But it is not meant only to benefit the school district. According to Sheila Hess -- an Alexander parent and employee of Conservation Connects, which is also involved in the project -- people in the community will be encouraged to use this space as well (for picnics, a place to bring the kids, etc).

For more information, visit the Alexander Central School District's Outdoor Classroom Page.

Supplemental Photos

A drawing of what will eventually be the arch of entry:

Footprints in the pathway:

May 5, 2012 - 7:21pm
posted by Daniel Crofts in SUNY, Genesee Community College, education.

Today was the inauguration of Genesee Community College's fourth president, James M. Sunser, Ed.D. He replaces Stuart Steiner, who recently retired after serving as the college's president for 37 years.

Sunser is pictured up front and center in the above photo, along with the distinguished guests -- including GCC officials, members of the Genesee and Orleans county legislatures, officials from the SUNY system, private colleges and some representatives from the state government.

The fact that GCC has only had four presidents in the nearly 45 years of its existence made this a particularly significant event. Mary Pat Hancock, chair of the Genesee County Legislature and the third speaker at the ceremony, lauded the college's thorough and careful selection process during this "crucial transition."

In his speech, Sunser expressed his enthusiasm for the job.

"It is my honor and privilege to stand before you to reflect on this significant and special day," he said. "I am humbled and honored by the confidence you have shown in me, and I assure you that I will aspire toward the highest standard of excellence, for which this college is known."

He also said that he was proud to be part of a college with such a legacy of "resourcefulness, dedication and faith in the future," pointing out the ordinary citizens who "banded together against conventional wisdom and the community's expectations" to found GCC 45 years ago.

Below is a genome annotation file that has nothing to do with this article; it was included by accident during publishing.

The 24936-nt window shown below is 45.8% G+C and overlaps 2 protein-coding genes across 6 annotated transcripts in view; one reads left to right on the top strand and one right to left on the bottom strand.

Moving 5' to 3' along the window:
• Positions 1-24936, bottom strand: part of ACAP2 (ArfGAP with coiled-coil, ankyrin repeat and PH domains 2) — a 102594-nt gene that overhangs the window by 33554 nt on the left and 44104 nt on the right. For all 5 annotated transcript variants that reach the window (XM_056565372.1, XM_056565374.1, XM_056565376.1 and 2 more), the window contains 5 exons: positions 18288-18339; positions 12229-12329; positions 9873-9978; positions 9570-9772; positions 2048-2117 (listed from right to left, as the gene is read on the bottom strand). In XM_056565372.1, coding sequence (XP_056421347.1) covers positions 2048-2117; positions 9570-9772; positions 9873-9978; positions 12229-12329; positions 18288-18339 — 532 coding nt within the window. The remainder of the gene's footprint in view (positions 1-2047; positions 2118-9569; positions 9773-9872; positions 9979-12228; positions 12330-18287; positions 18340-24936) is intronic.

Sunser believes that not only meeting, but exceeding expectations is the challenge of education and anyone who wants to make a lasting difference in the world.

As examples of people who have done this, he talked about key historical figures like Albert Einstein (who grew up with a speech impediment) and Rosa Parks, as well as the aforementioned citizens who pushed for GCC's foundation and the pioneers who first came to this region 200 years ago, "pushing beyond expectations."

"I promise to meet and exceed your expectations at GCC," he said. "I believe there is no more powerful, no more enduring gift than education. (At GCC), we will develop programs and curricula that will bring the best to our work force and help shape the vibrant economic prosperity of the region."

Toward the end of his speech, Sunser also encouraged his partners in the community and ordinary citizens to make a difference.

"Each of us can help change our community," he said. "Let us leave a legacy that makes those who follow us proud."

Sunser is an alumnus of Onondaga Community College (OCC), Syracuse University, SUNY Brockport and the University of Rochester. Before coming to GCC, he worked at OCC for 22 years -- first as bursar, then as vice president of finance, and finally as vice president for continuing and extended learning.

OCC president Debbie L. Sydow, who was one of the greeters at today's ceremony, spoke of Sunser's passion for education and dedication to the service of others.

"He always puts the students' interests first (at OCC)," Sydow said.

She described Sunser as "no-nonsense yet good-natured, smart yet down-to-earth."

For more information on President Sunser, see his biographical page on GCC's website.

Photo courtesy of Kevin Carlson.

May 3, 2012 - 2:55pm
posted by Daniel Crofts in batavia, Richmond Memorial Library, budget vote.